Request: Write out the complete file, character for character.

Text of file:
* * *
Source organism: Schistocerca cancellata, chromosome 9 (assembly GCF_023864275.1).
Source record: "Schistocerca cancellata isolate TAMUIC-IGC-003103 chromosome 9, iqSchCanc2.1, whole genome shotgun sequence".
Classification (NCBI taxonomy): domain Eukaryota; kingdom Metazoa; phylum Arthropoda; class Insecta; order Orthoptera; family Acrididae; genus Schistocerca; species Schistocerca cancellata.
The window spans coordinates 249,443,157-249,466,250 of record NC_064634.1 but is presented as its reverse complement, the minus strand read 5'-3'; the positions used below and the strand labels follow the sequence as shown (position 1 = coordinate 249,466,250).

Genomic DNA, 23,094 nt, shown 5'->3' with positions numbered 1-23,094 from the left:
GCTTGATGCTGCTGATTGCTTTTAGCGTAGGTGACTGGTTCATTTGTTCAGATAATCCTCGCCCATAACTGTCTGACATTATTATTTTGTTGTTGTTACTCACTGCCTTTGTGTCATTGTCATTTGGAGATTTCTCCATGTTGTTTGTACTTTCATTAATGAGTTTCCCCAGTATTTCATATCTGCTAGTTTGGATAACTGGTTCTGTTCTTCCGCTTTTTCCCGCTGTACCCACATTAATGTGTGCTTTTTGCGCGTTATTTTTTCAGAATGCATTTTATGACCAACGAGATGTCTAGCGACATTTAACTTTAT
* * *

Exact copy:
Source organism: Schistocerca cancellata, chromosome 9 (assembly GCF_023864275.1).
Source record: "Schistocerca cancellata isolate TAMUIC-IGC-003103 chromosome 9, iqSchCanc2.1, whole genome shotgun sequence".
Classification (NCBI taxonomy): domain Eukaryota; kingdom Metazoa; phylum Arthropoda; class Insecta; order Orthoptera; family Acrididae; genus Schistocerca; species Schistocerca cancellata.
The window spans coordinates 249,443,157-249,466,250 of record NC_064634.1 but is presented as its reverse complement, the minus strand read 5'-3'; the positions used below and the strand labels follow the sequence as shown (position 1 = coordinate 249,466,250).

Genomic DNA, 23,094 nt, shown 5'->3' with positions numbered 1-23,094 from the left:
GCTTGATGCTGCTGATTGCTTTTAGCGTAGGTGACTGGTTCATTTGTTCAGATAATCCTCGCCCATAACTGTCTGACATTATTATTTTGTTGTTGTTACTCACTGCCTTTGTGTCATTGTCATTTGGAGATTTCTCCATGTTGTTTGTACTTTCATTAATGAGTTTCCCCAGTATTTCATATCTGCTAGTTTGGATAACTGGTTCTGTTCTTCCGCTTTTTCCCGCTGTACCCACATTAATGTGTGCTTTTTGCGCGTTATTTTTTCAGAATGCATTTTATGACCAACGAGATGTCTAGCGACATTTAACTTTAT